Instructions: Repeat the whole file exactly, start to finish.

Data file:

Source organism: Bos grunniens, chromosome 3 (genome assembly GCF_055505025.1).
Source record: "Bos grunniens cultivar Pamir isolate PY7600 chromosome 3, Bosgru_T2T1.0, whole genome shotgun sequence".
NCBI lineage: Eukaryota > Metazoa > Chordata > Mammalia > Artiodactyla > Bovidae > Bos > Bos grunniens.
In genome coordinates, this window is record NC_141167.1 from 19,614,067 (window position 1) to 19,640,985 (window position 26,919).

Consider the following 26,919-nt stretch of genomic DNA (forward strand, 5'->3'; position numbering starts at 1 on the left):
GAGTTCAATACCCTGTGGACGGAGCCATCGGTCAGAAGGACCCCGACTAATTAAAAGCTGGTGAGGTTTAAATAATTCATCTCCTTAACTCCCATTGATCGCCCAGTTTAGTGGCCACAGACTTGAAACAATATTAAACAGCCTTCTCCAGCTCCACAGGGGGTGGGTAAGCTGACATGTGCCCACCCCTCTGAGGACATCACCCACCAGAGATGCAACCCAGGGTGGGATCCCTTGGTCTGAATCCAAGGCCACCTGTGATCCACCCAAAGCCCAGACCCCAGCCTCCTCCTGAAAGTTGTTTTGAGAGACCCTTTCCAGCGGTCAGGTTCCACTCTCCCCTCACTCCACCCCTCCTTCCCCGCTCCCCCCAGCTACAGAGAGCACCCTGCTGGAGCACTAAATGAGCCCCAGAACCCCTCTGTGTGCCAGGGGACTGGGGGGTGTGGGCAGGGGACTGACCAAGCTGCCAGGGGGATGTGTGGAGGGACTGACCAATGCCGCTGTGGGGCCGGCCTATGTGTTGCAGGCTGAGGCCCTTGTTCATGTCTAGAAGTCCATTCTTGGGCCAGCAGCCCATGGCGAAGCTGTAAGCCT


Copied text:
Source organism: Bos grunniens, chromosome 3 (genome assembly GCF_055505025.1).
Source record: "Bos grunniens cultivar Pamir isolate PY7600 chromosome 3, Bosgru_T2T1.0, whole genome shotgun sequence".
NCBI lineage: Eukaryota > Metazoa > Chordata > Mammalia > Artiodactyla > Bovidae > Bos > Bos grunniens.
In genome coordinates, this window is record NC_141167.1 from 19,614,067 (window position 1) to 19,640,985 (window position 26,919).

Consider the following 26,919-nt stretch of genomic DNA (forward strand, 5'->3'; position numbering starts at 1 on the left):
GAGTTCAATACCCTGTGGACGGAGCCATCGGTCAGAAGGACCCCGACTAATTAAAAGCTGGTGAGGTTTAAATAATTCATCTCCTTAACTCCCATTGATCGCCCAGTTTAGTGGCCACAGACTTGAAACAATATTAAACAGCCTTCTCCAGCTCCACAGGGGGTGGGTAAGCTGACATGTGCCCACCCCTCTGAGGACATCACCCACCAGAGATGCAACCCAGGGTGGGATCCCTTGGTCTGAATCCAAGGCCACCTGTGATCCACCCAAAGCCCAGACCCCAGCCTCCTCCTGAAAGTTGTTTTGAGAGACCCTTTCCAGCGGTCAGGTTCCACTCTCCCCTCACTCCACCCCTCCTTCCCCGCTCCCCCCAGCTACAGAGAGCACCCTGCTGGAGCACTAAATGAGCCCCAGAACCCCTCTGTGTGCCAGGGGACTGGGGGGTGTGGGCAGGGGACTGACCAAGCTGCCAGGGGGATGTGTGGAGGGACTGACCAATGCCGCTGTGGGGCCGGCCTATGTGTTGCAGGCTGAGGCCCTTGTTCATGTCTAGAAGTCCATTCTTGGGCCAGCAGCCCATGGCGAAGCTGTAAGCCT